One striking feature of the populations identified here is that they contain relatively low nucleotide diversity in their core genome, i.e. in the genes shared by all. The genomes of both bacteria and archaea analysed so far are typically more than 98% similar in the nucleotide sequence within populations, which is consistent with data obtained from a different approach for predicting population structure [41]. Such high similarity would also ensure that homologous recombination within populations remains efficient, as its rate decays exponentially with sequence divergence [19,20]. It should also be noted that these low values are quite consistent with nucleotide diversity within animal and plant species. For example, human genomes differ by at most 0.2% of nucleotide sites compared to the human reference human genome [42].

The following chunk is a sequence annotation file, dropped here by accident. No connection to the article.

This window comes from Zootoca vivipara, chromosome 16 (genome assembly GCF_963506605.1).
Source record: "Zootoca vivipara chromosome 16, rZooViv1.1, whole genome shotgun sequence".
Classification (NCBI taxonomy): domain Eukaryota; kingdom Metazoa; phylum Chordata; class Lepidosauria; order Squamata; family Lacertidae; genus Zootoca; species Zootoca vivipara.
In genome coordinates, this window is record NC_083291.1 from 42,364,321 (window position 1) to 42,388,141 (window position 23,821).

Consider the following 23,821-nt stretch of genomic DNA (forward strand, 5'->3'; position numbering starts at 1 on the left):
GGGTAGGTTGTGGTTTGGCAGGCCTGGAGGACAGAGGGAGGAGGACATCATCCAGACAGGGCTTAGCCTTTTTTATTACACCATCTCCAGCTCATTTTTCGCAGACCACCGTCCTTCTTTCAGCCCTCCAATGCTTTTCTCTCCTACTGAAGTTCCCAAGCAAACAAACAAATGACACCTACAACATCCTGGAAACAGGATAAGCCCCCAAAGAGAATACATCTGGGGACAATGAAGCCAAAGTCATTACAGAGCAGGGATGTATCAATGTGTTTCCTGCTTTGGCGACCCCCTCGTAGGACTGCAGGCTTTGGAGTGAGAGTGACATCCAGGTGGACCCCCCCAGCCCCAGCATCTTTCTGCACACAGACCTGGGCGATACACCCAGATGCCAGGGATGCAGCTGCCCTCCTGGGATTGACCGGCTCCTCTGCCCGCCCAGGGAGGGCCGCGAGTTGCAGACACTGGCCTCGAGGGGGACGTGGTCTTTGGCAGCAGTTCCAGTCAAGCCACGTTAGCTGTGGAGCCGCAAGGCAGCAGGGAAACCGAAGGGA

If the populations defined by gene flow are taken as local representatives of species, they are considerably more narrowly defined than those resulting from the comparison of average nucleotide identity (ANI), which has become the basis of a popular species definition [43,44]. When ANI is compared across diverse groups of genomes, there is typically a minimum observed at around 95% ANI, the presumed species boundary [44]. However, this boundary probably does not conform to population or species boundaries for reasons similar to those voiced above concerning population boundaries estimated with some recombination methods. Once gene flow decreases owing to speciation, the genetic similarity between the nascent species will decay because recombination no longer acts as a homogenizing force [25]. Yet, this decay is a slow process and for the signal of genetic similarity to reach a minimum will take considerable time [32]. Hence, the population or species boundary may lie within the 95% similarity value, and, importantly, recently speciated populations may not be recognizable because their genomes have not diverged enough, masking ecological or disease associations as recently demonstrated [26,32,45]. Hence, while appealing for their simplicity, it is questionable whether ANI minima can define biologically meaningful species boundaries.